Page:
Tuesday, March 22, 2005

The Post - Propaganda Machine for Sudan

It is incredibly disappointing to see a sympathetic interview with Sudan’s Vice President in today’s Washington Post. The article gives Ali Uthman Muhammad Taha an open forum to cast the atrocities in Darfur in a way that makes his government look blameless and holds the victims responsible, without debating anything he says. This is very irresponsible, especially since coverage of the Darfur crisis is so limited. This could easily be one of the only pieces many people read on the situation, and to have it be a piece of Sudanese government propaganda is very distressing.

The Vice President says that in order for the situation to be resolved in the Darfur region, the rebels need to disarm. Only then can the Sudanese government deal with the Janjaweed. His response to the accusation that his government is arming the Janjaweed is evasive – he says he called up the PDF – a government backed paramilitary group whose volunteers are not just Arabs. Those who have been following this situation know that the Janjaweed are committing most of the atrocities - and they are being supported and armed by the Sudanese government - but the Post article doesn't mention this.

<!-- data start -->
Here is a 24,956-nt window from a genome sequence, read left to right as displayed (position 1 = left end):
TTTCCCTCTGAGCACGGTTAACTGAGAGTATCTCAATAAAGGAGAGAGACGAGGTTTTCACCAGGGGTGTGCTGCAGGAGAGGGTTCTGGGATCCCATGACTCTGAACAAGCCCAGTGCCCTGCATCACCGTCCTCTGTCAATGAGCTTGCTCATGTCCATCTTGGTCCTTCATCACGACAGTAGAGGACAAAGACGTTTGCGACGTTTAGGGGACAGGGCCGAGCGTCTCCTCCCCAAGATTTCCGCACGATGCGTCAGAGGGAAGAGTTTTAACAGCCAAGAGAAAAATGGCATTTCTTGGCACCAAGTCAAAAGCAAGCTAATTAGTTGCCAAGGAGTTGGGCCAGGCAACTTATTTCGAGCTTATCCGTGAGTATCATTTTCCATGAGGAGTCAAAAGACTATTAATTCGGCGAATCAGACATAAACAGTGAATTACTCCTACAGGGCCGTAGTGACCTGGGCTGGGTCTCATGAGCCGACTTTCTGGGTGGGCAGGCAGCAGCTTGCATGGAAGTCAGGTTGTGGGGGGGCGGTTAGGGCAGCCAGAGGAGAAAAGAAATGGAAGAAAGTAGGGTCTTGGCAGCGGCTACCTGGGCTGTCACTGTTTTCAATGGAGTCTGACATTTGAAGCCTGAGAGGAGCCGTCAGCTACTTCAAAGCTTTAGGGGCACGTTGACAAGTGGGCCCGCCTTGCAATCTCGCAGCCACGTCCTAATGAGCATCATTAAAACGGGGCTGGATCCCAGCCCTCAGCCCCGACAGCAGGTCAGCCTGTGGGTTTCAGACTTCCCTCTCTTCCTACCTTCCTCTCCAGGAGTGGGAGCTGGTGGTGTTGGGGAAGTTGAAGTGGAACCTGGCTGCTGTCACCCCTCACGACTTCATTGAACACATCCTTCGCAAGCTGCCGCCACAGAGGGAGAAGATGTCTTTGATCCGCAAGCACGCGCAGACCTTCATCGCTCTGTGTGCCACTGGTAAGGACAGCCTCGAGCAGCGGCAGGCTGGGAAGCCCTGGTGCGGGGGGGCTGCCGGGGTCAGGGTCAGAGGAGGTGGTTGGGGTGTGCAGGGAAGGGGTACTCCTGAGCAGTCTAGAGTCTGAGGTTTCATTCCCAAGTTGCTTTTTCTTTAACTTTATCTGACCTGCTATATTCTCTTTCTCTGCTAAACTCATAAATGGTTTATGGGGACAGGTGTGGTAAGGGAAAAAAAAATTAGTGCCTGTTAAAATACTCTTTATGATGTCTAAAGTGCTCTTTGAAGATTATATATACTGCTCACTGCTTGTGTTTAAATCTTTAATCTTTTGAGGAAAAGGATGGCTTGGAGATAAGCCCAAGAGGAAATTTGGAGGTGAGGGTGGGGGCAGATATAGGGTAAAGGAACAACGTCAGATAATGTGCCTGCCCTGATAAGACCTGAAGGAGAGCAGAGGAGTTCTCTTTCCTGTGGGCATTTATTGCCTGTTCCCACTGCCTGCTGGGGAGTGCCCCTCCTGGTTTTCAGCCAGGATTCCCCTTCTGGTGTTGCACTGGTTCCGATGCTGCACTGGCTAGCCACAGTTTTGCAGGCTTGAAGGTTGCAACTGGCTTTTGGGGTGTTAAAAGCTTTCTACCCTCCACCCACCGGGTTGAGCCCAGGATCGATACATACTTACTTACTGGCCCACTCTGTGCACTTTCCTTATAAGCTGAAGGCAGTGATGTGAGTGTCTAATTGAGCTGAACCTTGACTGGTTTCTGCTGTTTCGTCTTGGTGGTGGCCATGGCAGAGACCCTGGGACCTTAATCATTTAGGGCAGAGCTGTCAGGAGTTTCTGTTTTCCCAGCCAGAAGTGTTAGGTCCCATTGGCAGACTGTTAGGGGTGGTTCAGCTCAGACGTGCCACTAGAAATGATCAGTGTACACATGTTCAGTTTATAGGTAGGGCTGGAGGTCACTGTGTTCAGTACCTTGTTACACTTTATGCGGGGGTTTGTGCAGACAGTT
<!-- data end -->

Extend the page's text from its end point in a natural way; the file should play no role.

The Washington Post even allows him to get away with casting the problem as historical, citing tensions and periodic violence. Taha says that his government has been restrained in dealing with the rebellion, but won’t adhere to appeals for a no-fly zone. The problem is that our national press doesn’t give much coverage to real reports from the region – but has no problem giving news coverage to the lies from the nation’s leaders. Let’s not forget, the Hutu Power government in Rwanda cast the 1994 genocide there in a similar way. Thanks to the Post, the Sudanese government looks like it is blameless. The only responsible thing to do is to write an opinion piece tomorrow (a day too late) putting his words in the appropriate context.